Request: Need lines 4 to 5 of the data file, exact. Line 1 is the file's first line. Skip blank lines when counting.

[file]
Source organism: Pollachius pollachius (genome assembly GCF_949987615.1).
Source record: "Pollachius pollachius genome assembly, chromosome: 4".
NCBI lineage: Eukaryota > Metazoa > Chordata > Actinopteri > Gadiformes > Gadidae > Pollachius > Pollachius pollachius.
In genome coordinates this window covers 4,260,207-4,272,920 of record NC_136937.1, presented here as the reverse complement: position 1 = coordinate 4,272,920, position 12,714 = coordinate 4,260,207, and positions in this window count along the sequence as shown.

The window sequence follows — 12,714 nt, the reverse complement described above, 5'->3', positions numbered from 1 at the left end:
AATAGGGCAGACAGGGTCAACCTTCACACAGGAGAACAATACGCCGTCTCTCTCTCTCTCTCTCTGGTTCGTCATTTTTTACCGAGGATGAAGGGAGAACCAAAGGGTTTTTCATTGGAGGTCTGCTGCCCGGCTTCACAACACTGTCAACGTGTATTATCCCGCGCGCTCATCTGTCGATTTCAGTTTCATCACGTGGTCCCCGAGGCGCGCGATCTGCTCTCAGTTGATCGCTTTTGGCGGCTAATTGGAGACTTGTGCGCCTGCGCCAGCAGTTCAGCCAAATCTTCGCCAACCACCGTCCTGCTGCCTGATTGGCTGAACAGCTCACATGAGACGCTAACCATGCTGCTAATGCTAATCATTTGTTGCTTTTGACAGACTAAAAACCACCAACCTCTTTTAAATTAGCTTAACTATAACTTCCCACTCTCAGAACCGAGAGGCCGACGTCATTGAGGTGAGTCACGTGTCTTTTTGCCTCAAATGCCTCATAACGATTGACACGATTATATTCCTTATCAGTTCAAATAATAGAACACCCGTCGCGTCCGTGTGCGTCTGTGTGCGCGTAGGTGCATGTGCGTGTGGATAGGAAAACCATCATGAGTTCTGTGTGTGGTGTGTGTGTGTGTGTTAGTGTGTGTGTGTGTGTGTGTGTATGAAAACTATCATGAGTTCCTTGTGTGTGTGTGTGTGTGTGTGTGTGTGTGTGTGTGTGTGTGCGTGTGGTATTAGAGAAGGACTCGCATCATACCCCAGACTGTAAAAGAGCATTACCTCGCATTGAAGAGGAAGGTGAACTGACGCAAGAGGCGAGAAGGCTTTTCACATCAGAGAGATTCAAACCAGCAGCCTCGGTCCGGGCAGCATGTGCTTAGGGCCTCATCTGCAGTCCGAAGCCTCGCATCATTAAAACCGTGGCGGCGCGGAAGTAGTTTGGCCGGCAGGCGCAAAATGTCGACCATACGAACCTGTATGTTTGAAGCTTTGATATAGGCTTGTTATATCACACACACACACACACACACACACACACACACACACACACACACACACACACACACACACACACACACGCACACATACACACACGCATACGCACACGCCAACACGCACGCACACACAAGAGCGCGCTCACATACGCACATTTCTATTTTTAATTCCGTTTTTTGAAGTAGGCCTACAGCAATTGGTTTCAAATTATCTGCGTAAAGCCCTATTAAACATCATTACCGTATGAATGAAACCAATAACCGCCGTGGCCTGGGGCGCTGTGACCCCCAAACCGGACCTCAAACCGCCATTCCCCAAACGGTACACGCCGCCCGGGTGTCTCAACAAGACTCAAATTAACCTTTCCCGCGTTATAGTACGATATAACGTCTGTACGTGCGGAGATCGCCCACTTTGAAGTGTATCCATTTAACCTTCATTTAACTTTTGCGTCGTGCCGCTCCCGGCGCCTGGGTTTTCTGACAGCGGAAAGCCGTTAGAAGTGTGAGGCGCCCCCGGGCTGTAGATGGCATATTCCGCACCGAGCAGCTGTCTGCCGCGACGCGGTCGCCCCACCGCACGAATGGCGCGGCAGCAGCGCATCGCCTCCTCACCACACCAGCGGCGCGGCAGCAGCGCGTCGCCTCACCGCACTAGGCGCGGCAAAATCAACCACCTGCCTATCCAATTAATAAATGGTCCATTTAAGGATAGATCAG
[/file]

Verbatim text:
In genome coordinates this window covers 4,260,207-4,272,920 of record NC_136937.1, presented here as the reverse complement: position 1 = coordinate 4,272,920, position 12,714 = coordinate 4,260,207, and positions in this window count along the sequence as shown.

The window sequence follows — 12,714 nt, the reverse complement described above, 5'->3', positions numbered from 1 at the left end: